Michael Specht

A blog from Australia looking at technology, management, Human Resources (HR) and recruitment.

Disengaged Employees cost you US$2246 per employee every year

February 28th, 2013 · 2 Comments · Engagement ·



Profitability drives the actions of all organisation, even not for profits as they at least need to break even, as such senior leadership teams are constantly reviewing regular reports on the health of their organisation through financial, operational and people metrics. Unfortunately a majority of these metrics are looking backward at what took place during the last month, quarter or year.

Especially when you start looking at metrics such as Employee Engagement/Satisfaction which usually result out of an annual survey. Following the actual survey period is at least a month of analysis after which the result are usually distributed back to managers over a period of weeks if not months. Afterwards the long drawn out process of implementing the recommendations takes place. This can actually disengage employees as they do not see positive outcomes from the survey for many months.

At best organisations will have engagement figures that are only 90 days old, at worse over 12 months, resulting in executives using a historical view on the “health” of their largest expense for decision making.

Over the last few years serious financially based research has been taking place around how employee engagement impacts organisational financial performance. Alex Edmans’ most recent findings are:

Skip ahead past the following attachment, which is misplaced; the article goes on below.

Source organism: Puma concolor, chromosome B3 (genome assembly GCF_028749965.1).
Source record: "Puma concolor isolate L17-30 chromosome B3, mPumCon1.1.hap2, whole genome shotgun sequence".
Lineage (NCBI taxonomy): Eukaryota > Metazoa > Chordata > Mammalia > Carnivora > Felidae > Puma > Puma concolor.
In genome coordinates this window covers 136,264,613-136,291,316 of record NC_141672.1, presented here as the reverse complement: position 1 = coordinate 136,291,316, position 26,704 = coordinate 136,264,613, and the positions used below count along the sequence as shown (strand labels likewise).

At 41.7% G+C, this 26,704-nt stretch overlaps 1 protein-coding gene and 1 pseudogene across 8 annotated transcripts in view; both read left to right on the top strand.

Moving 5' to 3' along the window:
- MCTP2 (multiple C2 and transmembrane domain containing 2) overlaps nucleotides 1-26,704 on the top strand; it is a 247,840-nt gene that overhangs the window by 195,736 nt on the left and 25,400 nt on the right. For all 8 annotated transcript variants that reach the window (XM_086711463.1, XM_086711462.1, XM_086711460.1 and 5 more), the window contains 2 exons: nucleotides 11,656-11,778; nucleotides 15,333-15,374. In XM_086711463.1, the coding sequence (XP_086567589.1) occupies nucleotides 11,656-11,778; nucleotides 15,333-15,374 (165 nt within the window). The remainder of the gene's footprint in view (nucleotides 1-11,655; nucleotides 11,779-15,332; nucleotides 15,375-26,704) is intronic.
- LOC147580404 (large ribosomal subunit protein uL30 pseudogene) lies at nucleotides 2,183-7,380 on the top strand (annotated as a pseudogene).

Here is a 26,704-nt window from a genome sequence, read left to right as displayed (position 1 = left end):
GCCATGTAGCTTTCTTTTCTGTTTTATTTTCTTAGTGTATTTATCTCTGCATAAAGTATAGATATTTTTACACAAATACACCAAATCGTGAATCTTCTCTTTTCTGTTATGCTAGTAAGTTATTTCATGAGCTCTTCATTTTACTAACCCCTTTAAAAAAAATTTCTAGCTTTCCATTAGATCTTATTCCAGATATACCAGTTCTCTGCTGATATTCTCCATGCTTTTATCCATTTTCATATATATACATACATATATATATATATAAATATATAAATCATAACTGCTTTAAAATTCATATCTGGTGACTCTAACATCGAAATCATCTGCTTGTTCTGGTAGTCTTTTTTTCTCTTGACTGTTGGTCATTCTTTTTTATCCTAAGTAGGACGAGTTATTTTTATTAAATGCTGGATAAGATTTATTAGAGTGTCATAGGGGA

Companies listed on the “100 Best Companies to Work For in America” generated 2.3% to 3.8% higher stock returns per year than their peers from 1984 through 2011.

Leading expert on employee engagement David Zinger provided an interesting fact; a disengaged employee is actually costing you US$2,246 per year. David’s source as a lovely infograph created by ADP in the US based several different bodies of research. Some other facts from the infograph include:

  • 67% of employees are not engaged, this is less than Australian estimates of around 80% not engaged
  • 49% of employees feel their executive do not create an environment that drive engagement
  • Engaged employees are 87% less likely to leave
  • Removing roadblocks and access to resources can improve employee performance by 25%

It is research like Alex Edmans and figures like the type from the ADP infograph that make it not surprise that switched on organisations take this seriously and are finding year old data on engagement just not “cutting the mustard”. Really switch on ones are doing something about it like Atlassian’s Mood App.

Want more content like this? Subscribe by RSS or by Email.

Tags: ····

2 responses so far ↓

  • 1 Howard Deutsch // Mar 16, 2013 at 10:22 pm

    Thanks for this interesting and useful information. Employee surveys help gather information for increasing employee engagement engagement.

  • 2 Alex Hagan // May 11, 2013 at 7:40 pm

    Hi Michael, Great post. The research on the financial impact of disengagement is interesting too, but the reason for my comment is to support your observations on the timeliness of workforce metrics – 90-day old metrics are ok, but real-time or close to real-time is better. The challenge is how to do that without being intrusive, or measuring so much that you’re actually destroying productivity by having too many surveys and initiatives.